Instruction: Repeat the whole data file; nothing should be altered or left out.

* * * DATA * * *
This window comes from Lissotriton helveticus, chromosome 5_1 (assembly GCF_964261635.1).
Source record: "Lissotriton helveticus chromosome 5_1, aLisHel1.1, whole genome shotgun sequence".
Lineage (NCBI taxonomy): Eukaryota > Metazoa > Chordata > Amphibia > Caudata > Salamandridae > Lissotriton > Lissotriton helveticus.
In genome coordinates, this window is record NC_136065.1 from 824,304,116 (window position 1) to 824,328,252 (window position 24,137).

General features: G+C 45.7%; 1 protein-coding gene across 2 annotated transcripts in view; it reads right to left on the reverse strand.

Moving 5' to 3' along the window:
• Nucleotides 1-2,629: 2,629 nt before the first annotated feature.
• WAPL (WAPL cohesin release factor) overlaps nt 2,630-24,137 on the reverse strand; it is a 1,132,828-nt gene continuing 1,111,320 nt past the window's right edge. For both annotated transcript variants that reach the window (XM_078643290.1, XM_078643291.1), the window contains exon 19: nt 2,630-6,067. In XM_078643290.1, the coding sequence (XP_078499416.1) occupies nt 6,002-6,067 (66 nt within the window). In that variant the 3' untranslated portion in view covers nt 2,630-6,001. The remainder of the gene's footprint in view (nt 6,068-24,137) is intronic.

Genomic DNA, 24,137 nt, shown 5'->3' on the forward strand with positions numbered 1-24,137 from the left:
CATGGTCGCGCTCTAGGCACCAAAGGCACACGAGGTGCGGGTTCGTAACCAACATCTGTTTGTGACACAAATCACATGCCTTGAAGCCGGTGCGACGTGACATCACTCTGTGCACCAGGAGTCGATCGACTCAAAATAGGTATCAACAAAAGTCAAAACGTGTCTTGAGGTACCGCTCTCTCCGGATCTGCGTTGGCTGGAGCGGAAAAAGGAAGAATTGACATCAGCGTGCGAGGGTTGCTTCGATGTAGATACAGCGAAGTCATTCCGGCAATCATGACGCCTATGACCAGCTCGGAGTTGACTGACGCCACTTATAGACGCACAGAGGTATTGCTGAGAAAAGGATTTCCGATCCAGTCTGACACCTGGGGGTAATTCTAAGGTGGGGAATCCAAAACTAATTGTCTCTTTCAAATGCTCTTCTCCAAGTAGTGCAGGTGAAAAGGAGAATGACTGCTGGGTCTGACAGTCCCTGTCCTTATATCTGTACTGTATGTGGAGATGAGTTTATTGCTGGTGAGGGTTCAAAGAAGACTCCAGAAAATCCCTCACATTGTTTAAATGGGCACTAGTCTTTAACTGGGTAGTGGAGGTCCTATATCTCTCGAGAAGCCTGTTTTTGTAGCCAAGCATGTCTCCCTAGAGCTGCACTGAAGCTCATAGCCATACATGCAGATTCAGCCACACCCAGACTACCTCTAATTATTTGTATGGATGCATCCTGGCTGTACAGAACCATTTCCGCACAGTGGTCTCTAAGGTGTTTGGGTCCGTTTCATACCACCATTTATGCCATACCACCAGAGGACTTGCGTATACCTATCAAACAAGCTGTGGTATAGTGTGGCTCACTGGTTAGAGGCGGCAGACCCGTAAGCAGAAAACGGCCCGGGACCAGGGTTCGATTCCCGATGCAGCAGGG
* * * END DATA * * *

This window comes from Lissotriton helveticus, chromosome 5_1 (assembly GCF_964261635.1).
Source record: "Lissotriton helveticus chromosome 5_1, aLisHel1.1, whole genome shotgun sequence".
Lineage (NCBI taxonomy): Eukaryota > Metazoa > Chordata > Amphibia > Caudata > Salamandridae > Lissotriton > Lissotriton helveticus.
In genome coordinates, this window is record NC_136065.1 from 824,304,116 (window position 1) to 824,328,252 (window position 24,137).

General features: G+C 45.7%; 1 protein-coding gene across 2 annotated transcripts in view; it reads right to left on the reverse strand.

Moving 5' to 3' along the window:
• Nucleotides 1-2,629: 2,629 nt before the first annotated feature.
• WAPL (WAPL cohesin release factor) overlaps nt 2,630-24,137 on the reverse strand; it is a 1,132,828-nt gene continuing 1,111,320 nt past the window's right edge. For both annotated transcript variants that reach the window (XM_078643290.1, XM_078643291.1), the window contains exon 19: nt 2,630-6,067. In XM_078643290.1, the coding sequence (XP_078499416.1) occupies nt 6,002-6,067 (66 nt within the window). In that variant the 3' untranslated portion in view covers nt 2,630-6,001. The remainder of the gene's footprint in view (nt 6,068-24,137) is intronic.

Genomic DNA, 24,137 nt, shown 5'->3' on the forward strand with positions numbered 1-24,137 from the left:
CATGGTCGCGCTCTAGGCACCAAAGGCACACGAGGTGCGGGTTCGTAACCAACATCTGTTTGTGACACAAATCACATGCCTTGAAGCCGGTGCGACGTGACATCACTCTGTGCACCAGGAGTCGATCGACTCAAAATAGGTATCAACAAAAGTCAAAACGTGTCTTGAGGTACCGCTCTCTCCGGATCTGCGTTGGCTGGAGCGGAAAAAGGAAGAATTGACATCAGCGTGCGAGGGTTGCTTCGATGTAGATACAGCGAAGTCATTCCGGCAATCATGACGCCTATGACCAGCTCGGAGTTGACTGACGCCACTTATAGACGCACAGAGGTATTGCTGAGAAAAGGATTTCCGATCCAGTCTGACACCTGGGGGTAATTCTAAGGTGGGGAATCCAAAACTAATTGTCTCTTTCAAATGCTCTTCTCCAAGTAGTGCAGGTGAAAAGGAGAATGACTGCTGGGTCTGACAGTCCCTGTCCTTATATCTGTACTGTATGTGGAGATGAGTTTATTGCTGGTGAGGGTTCAAAGAAGACTCCAGAAAATCCCTCACATTGTTTAAATGGGCACTAGTCTTTAACTGGGTAGTGGAGGTCCTATATCTCTCGAGAAGCCTGTTTTTGTAGCCAAGCATGTCTCCCTAGAGCTGCACTGAAGCTCATAGCCATACATGCAGATTCAGCCACACCCAGACTACCTCTAATTATTTGTATGGATGCATCCTGGCTGTACAGAACCATTTCCGCACAGTGGTCTCTAAGGTGTTTGGGTCCGTTTCATACCACCATTTATGCCATACCACCAGAGGACTTGCGTATACCTATCAAACAAGCTGTGGTATAGTGTGGCTCACTGGTTAGAGGCGGCAGACCCGTAAGCAGAAAACGGCCCGGGACCAGGGTTCGATTCCCGATGCAGCAGGG